Table 2. Mean scores of the physical and mental components of HRQoL according to sports participation at the age of 12 years.
Table 3. Odds ratios (OR) and 95% confidence intervals (CIs) separately for low compared with moderate and high scores in the physical and mental component summary of RAND 36 by variables describing sports participation at age 12 years.
Table 4. Odds ratios (OR) and 95% confidence intervals (CIs) separately for high compared with low and moderate scores in the physical and mental component summary of RAND 36 by variables describing sports participation at age 12 years.
The characteristics of the study population are presented in Table 1. The study participants were on average 26 (SD 7) years old. About half of them (55%) were married or cohabiting and 71% employed or in the school. One third reported that they were inactive or engaged in low levels of LTPA. Approximately half of the participants (49%) reported medium levels, and 21% reported high levels of LTPA. Of note, 33% of the participants were overweight, 12% were obese, 19% used alcohol at least three times a week, and 32% were smokers (Table 1).
A majority of the participants reported that they were engaged in organized sports (75%) and competitive sports (64%) at the age of 12 years (Table 2). Team sports were the most common type of sport in childhood. Participants were more likely to engage in team sport (66%). Two of three participants (66%) reported that they engaged in team sports at the age of 12 years, 35% engaged in endurance sport, and 27% engaged in extreme sport. A majority of respondents (69%) played yard games at this age.
Unadjusted mean scores of RAND 36 by different levels of sport participation at age of 12 years are presented in Table 2. Men who had participated in team (p = 0.003) or endurance sports (p = 0.008) or played yard games (p = 0.006) at the age of 12 years had higher scores in the physical component of HRQoL. Higher frequency of sports participation (p < 0.001) and level of competitive sports (p = 0.013) as well as participation in team (p = 0.001) or extreme sports (p < 0.001) or playing yard games (p = 0.004) at the age of 12 years were associated with higher scores in the mental component of HRQoL.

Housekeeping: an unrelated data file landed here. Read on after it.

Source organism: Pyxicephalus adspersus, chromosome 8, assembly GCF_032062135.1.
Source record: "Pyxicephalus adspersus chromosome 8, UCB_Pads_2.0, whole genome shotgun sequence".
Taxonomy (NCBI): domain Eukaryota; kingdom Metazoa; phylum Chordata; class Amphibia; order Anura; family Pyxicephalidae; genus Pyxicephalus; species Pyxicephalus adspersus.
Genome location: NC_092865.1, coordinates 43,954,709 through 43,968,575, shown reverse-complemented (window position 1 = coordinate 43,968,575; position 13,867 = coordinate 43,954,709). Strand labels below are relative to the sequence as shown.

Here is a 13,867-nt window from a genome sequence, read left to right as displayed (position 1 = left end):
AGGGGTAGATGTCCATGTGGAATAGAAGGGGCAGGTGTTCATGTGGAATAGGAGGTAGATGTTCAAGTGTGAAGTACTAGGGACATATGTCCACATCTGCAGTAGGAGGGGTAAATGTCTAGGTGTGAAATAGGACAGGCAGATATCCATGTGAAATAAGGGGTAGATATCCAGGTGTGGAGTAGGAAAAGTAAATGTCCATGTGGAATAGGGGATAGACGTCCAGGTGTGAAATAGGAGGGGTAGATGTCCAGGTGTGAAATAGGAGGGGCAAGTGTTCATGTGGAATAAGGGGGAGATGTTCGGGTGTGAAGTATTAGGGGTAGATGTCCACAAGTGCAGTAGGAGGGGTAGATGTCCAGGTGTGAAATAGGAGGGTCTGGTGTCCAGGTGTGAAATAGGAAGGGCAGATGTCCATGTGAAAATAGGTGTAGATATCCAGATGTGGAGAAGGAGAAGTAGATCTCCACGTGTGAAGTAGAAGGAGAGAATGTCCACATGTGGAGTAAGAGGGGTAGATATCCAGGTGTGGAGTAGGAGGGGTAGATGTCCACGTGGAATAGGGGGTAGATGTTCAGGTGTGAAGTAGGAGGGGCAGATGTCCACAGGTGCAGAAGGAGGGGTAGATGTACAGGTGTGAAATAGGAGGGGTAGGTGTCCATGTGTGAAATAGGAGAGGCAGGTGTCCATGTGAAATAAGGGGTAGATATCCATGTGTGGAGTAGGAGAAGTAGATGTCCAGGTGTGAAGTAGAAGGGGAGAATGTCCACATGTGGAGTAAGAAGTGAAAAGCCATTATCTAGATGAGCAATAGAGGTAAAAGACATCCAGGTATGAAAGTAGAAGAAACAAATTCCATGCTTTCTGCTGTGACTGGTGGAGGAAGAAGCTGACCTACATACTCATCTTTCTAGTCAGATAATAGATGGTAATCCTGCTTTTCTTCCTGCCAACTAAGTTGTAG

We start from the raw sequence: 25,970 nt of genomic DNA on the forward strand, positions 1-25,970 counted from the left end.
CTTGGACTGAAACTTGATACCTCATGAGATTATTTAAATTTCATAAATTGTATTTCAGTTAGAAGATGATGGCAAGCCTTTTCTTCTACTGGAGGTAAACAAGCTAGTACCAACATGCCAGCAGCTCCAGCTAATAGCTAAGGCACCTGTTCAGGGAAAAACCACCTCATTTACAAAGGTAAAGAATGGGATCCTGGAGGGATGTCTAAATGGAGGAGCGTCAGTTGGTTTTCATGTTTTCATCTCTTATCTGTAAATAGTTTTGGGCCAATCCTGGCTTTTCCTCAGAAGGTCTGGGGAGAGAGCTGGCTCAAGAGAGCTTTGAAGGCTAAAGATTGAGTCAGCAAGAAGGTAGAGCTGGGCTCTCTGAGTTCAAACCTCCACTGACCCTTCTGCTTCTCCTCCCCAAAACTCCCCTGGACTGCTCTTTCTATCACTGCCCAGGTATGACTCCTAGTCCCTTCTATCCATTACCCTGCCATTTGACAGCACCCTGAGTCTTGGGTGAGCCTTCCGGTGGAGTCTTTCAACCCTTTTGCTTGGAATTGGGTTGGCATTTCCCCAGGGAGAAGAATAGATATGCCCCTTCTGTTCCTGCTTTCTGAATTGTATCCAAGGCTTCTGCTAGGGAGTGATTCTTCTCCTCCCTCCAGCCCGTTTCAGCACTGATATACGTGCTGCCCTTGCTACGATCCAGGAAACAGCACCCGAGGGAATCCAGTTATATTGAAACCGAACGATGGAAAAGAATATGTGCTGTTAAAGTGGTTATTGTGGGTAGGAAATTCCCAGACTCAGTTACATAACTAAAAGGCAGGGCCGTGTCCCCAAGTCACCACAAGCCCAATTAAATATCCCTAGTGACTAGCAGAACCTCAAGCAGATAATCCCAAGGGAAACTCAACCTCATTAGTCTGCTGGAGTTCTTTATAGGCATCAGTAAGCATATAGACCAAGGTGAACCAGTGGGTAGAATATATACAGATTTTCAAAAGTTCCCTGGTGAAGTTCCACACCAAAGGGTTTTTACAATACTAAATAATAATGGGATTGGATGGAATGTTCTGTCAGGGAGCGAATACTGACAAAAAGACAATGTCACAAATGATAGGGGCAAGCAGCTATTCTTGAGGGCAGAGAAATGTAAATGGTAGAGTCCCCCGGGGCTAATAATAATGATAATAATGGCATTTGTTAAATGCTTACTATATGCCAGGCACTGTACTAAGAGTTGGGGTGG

Logistic regression analysis was conducted to find associating factors for both low (Table 3) and high levels (Table 4) of HRQoL. In terms of the physical component of HRQoL, no significant association was found between frequency or level of competitive sports in childhood and HRQoL in adulthood. However, the unadjusted logistic regression analysis showed a significant association between participation in team (OR 0.66, CI 0.48–0.90) and endurance sports (OR 0.71, CI 0.52–0.99), as well as in yard games (OR 0.60, CI 0.43–0.83) with a low level of HRQoL. Nonetheless, after confounding factors were adjusted, only association with playing yard games at the age of 12 years remained statistically significant (OR 0.62, CI 0.44–0.89). In terms of a high level of HRQoL in the physical component, no significant associations were found.